Leslie Lamport advocates for machine-checked proofs and a more rigorous style of proofs similar to natural deduction, noting a mathematician acquaintance guesses at a broad error rate of 1/329 and that he routinely found mistakes in his own proofs and, worse, believed false conjectures30.

[more on these "structured proofs":
https://academia.stackexchange.com/questions/52435/does-anyone-actually-publish-structured-proofs
https://mathoverflow.net/questions/35727/community-experiences-writing-lamports-structured-proofs
]

We can probably add software to that list: early software engineering work found that, dismayingly, bug rates seem to be simply a function of lines of code, and one would expect diseconomies of scale. So one would expect that in going from the ~4,000 lines of code of the Microsoft DOS operating system kernel to the ~50,000,000 lines of code in Windows Server 2003 (with full systems of applications and libraries being even larger: the comprehensive Debian repository in 2007 contained ~323,551,126 lines of code) that the number of active bugs at any time would be… fairly large. Mathematical software is hopefully better, but practitioners still run into issues (eg Durán et al 2014, Fonseca et al 2017) and I don’t know of any research pinning down how buggy key mathematical systems like Mathematica are or how much published mathematics may be erroneous due to bugs. This general problem led to predictions of doom and spurred much research into automated proof-checking, static analysis, and functional languages31.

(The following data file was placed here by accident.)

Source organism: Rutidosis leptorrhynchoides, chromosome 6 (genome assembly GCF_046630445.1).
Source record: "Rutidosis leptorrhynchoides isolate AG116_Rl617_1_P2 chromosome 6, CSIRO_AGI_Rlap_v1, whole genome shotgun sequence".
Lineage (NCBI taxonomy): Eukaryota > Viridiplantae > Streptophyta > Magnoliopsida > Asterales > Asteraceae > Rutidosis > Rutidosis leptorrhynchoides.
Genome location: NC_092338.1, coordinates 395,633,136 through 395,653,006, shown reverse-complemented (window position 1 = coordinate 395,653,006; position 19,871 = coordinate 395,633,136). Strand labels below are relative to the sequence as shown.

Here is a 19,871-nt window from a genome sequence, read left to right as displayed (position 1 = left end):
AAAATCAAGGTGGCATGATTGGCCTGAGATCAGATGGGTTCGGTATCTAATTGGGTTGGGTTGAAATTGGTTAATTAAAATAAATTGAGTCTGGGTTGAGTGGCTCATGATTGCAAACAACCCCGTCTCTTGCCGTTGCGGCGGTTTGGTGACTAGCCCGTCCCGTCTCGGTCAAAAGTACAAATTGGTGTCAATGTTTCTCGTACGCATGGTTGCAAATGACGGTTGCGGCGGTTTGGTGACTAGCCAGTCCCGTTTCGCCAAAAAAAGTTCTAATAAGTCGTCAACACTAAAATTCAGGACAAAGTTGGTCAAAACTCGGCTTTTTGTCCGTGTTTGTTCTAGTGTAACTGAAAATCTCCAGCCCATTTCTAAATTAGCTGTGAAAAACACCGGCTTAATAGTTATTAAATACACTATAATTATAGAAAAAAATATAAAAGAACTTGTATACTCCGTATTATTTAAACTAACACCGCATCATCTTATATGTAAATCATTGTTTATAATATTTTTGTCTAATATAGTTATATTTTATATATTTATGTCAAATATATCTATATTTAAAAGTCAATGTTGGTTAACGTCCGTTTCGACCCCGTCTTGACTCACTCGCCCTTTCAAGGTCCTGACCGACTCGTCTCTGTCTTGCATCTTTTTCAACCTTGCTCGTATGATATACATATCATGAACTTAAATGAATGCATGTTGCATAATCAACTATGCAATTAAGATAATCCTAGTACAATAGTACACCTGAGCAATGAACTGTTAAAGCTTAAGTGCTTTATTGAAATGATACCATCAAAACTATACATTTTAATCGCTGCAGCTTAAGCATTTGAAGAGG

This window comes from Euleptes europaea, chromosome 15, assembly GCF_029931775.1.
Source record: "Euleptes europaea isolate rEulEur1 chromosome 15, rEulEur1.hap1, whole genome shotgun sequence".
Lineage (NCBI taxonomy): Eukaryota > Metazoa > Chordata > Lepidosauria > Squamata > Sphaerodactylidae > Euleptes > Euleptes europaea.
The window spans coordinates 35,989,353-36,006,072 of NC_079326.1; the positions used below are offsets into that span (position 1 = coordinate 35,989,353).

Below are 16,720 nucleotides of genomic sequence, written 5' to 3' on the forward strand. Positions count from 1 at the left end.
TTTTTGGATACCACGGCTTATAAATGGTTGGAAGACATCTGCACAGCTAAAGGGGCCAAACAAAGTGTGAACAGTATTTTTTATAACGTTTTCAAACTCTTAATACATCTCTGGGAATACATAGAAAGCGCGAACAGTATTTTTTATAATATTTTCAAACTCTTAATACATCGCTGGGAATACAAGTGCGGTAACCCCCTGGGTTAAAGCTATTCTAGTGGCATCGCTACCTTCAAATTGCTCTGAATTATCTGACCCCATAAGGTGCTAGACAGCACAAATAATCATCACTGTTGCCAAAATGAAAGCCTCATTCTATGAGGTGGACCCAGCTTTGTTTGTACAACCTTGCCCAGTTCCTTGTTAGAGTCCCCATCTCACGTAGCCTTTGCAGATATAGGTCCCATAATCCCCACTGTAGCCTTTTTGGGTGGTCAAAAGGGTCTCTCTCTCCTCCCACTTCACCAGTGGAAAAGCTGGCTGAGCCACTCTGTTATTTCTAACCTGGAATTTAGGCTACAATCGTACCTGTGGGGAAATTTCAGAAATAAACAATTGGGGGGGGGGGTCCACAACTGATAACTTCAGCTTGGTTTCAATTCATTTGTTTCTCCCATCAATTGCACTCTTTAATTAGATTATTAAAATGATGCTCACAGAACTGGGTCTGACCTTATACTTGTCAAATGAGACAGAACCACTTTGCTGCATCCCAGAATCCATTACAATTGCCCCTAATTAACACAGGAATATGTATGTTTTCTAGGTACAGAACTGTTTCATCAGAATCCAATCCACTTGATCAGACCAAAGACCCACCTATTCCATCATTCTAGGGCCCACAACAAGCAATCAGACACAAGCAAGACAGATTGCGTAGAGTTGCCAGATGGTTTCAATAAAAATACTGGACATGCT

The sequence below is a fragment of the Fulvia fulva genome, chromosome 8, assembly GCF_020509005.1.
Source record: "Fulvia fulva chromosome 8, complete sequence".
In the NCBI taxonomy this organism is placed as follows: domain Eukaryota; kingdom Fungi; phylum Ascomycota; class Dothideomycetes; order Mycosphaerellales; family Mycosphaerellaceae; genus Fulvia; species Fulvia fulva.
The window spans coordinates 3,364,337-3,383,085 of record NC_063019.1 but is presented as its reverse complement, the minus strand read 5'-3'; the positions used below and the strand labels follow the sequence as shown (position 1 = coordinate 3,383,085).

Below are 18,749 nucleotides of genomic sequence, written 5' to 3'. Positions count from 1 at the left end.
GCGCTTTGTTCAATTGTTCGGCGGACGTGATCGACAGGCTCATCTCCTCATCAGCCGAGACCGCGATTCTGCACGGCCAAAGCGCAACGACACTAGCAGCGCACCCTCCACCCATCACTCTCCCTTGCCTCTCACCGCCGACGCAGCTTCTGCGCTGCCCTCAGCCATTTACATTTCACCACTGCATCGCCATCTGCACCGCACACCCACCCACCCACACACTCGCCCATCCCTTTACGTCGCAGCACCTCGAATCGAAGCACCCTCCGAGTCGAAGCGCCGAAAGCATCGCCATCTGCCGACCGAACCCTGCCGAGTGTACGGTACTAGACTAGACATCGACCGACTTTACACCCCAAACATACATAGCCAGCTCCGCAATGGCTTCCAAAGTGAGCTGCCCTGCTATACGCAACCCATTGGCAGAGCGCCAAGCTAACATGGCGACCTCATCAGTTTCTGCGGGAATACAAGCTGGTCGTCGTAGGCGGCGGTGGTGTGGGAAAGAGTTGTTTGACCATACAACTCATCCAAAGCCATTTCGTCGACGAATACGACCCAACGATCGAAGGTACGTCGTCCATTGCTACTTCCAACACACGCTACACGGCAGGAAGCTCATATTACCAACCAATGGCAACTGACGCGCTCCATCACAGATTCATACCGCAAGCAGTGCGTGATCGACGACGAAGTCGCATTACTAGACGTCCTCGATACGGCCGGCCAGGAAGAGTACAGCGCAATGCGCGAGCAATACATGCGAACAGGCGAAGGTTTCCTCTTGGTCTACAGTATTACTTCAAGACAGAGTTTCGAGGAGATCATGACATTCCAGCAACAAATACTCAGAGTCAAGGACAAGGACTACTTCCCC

[related:
https://mathoverflow.net/questions/11517/computer-algebra-errors